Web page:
Often, when we think of February and hearts, what comes to mind is St. Valentine’s Day.
Far too rarely do we think about our beating hearts, the muscle within us that pumps blood and oxygen.
February is American Heart Month, and there are ways to help reduce the risk of heart disease and to help take care better of our hearts.
According to the Department of Health and Human Services, 1.5 million people each year have a heart attack or a stroke. The Million Hearts 2022 — under the auspices of the Centers for Disease Control and the Centers for Medicare and Medicaid Services — is a campaign with a goal to prevent 1 million such events within the next five years.
The HHS reports that death rates from heart disease have been falling for the last 40 years, but that rate seems to have stalled.
And that has has health professionals worried.
There are a number of risk factors that could lead to heart disease — obesity, lack of physical activity, high blood pressure, smoking, high cholesterol and diabetes are among them.
If you have high blood pressure, get it under control. If you have high cholesterol, diabetes or obesity, look at changing your diet and find ways to become more physically active. If you smoke cigarettes, rubbing them out permanently is a big step toward better heart, and lung, health.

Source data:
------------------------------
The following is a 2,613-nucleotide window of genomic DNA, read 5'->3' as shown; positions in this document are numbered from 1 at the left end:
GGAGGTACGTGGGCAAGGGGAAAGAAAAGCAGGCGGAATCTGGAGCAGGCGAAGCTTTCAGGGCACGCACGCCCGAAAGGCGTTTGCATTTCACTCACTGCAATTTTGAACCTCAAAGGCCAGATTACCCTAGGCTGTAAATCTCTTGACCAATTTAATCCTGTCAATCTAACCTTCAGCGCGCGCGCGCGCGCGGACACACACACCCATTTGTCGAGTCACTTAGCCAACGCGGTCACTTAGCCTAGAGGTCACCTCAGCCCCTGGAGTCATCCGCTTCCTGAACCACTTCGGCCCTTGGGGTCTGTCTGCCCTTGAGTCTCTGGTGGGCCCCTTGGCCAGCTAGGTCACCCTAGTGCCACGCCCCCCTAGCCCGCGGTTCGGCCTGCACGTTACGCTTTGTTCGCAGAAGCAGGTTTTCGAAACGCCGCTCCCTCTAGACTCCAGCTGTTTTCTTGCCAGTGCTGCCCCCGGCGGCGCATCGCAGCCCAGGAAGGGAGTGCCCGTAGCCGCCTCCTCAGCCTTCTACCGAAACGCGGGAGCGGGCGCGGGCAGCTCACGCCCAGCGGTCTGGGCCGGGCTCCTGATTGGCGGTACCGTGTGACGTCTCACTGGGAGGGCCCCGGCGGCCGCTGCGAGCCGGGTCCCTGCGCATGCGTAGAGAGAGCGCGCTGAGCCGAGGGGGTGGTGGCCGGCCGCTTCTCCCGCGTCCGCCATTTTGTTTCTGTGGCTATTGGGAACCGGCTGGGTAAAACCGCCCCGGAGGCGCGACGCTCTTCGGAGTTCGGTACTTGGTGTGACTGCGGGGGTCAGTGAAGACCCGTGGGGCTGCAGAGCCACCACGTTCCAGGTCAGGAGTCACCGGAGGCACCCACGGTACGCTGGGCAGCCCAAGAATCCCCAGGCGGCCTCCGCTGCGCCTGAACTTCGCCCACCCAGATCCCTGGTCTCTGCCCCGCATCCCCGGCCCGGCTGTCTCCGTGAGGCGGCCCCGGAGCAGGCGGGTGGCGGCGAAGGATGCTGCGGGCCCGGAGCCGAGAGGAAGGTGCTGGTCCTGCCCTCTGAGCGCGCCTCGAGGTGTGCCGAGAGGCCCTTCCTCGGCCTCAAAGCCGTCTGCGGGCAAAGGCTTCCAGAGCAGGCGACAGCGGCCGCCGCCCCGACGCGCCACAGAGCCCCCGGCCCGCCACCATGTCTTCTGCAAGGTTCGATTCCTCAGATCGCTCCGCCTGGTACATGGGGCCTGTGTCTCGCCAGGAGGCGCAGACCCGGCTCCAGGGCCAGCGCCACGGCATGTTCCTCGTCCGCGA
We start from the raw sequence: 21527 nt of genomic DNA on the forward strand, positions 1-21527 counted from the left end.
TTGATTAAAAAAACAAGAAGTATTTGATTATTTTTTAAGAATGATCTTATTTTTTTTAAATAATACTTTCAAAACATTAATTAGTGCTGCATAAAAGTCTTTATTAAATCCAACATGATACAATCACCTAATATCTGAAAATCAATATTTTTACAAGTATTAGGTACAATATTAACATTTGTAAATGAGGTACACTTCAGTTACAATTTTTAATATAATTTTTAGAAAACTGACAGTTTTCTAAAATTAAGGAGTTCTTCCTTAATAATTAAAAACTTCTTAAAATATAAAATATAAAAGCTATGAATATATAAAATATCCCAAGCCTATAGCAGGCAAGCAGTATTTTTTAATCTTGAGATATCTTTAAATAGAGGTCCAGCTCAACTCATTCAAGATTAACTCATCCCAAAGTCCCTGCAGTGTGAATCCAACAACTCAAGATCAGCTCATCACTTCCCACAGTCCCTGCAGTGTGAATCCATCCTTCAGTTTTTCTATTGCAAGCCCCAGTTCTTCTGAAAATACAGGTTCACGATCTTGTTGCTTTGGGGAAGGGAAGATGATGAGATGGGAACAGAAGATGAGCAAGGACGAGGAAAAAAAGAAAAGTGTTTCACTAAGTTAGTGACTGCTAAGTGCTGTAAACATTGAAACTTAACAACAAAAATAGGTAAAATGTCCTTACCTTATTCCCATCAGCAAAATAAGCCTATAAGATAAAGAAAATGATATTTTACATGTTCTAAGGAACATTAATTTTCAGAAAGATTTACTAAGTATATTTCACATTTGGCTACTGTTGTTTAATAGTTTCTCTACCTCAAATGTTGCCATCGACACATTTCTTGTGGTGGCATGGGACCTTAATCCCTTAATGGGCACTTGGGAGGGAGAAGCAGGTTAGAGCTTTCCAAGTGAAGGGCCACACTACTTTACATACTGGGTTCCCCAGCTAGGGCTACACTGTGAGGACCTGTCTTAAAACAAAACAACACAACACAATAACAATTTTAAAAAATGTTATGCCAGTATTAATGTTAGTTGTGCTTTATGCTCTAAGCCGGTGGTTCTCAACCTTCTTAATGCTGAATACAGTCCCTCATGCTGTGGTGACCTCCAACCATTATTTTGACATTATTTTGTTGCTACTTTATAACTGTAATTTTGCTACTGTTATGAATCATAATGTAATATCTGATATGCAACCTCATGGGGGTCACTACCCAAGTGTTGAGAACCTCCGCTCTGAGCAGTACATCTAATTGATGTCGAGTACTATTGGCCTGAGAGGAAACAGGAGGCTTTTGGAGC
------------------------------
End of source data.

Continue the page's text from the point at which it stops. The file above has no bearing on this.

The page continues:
The Department of Health and Human Services recommends talking to your health care professional about the ABCS — aspirin when appropriate; blood pressure control; cholesterol management and smoking cessation.
If you want to change what you eat to cut down the chances of heart disease, whole foods low in transfats, saturated fats, sodium and added sugar are recommended. More fruits and vegetables are also a good idea in the place of foods with lots of added fats and extra sodium and sugar.
Keeping good care of the heart you have can help you stay around to share your heart with someone special next Valentine’s Day.